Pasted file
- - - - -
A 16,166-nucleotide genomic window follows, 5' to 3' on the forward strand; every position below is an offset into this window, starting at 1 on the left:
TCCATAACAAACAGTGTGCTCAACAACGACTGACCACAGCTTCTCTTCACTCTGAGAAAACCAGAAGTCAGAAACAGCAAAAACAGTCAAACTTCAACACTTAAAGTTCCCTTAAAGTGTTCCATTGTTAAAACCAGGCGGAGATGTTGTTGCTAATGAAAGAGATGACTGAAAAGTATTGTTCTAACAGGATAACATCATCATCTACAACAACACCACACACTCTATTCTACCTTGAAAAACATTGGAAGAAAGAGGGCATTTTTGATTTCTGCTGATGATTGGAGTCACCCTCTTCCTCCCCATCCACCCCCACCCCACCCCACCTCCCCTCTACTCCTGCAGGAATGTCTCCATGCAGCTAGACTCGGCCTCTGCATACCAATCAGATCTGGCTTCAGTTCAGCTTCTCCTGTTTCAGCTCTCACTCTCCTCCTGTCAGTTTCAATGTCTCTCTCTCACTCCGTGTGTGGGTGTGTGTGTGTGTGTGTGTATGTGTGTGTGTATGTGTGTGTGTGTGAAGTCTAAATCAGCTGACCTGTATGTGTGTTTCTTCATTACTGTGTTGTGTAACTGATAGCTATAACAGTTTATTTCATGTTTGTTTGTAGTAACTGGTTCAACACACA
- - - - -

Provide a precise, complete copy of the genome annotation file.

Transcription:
A 16,166-nucleotide genomic window follows, 5' to 3' on the forward strand; every position below is an offset into this window, starting at 1 on the left:
TCCATAACAAACAGTGTGCTCAACAACGACTGACCACAGCTTCTCTTCACTCTGAGAAAACCAGAAGTCAGAAACAGCAAAAACAGTCAAACTTCAACACTTAAAGTTCCCTTAAAGTGTTCCATTGTTAAAACCAGGCGGAGATGTTGTTGCTAATGAAAGAGATGACTGAAAAGTATTGTTCTAACAGGATAACATCATCATCTACAACAACACCACACACTCTATTCTACCTTGAAAAACATTGGAAGAAAGAGGGCATTTTTGATTTCTGCTGATGATTGGAGTCACCCTCTTCCTCCCCATCCACCCCCACCCCACCCCACCTCCCCTCTACTCCTGCAGGAATGTCTCCATGCAGCTAGACTCGGCCTCTGCATACCAATCAGATCTGGCTTCAGTTCAGCTTCTCCTGTTTCAGCTCTCACTCTCCTCCTGTCAGTTTCAATGTCTCTCTCTCACTCCGTGTGTGGGTGTGTGTGTGTGTGTGTGTATGTGTGTGTGTATGTGTGTGTGTGTGAAGTCTAAATCAGCTGACCTGTATGTGTGTTTCTTCATTACTGTGTTGTGTAACTGATAGCTATAACAGTTTATTTCATGTTTGTTTGTAGTAACTGGTTCAACACACA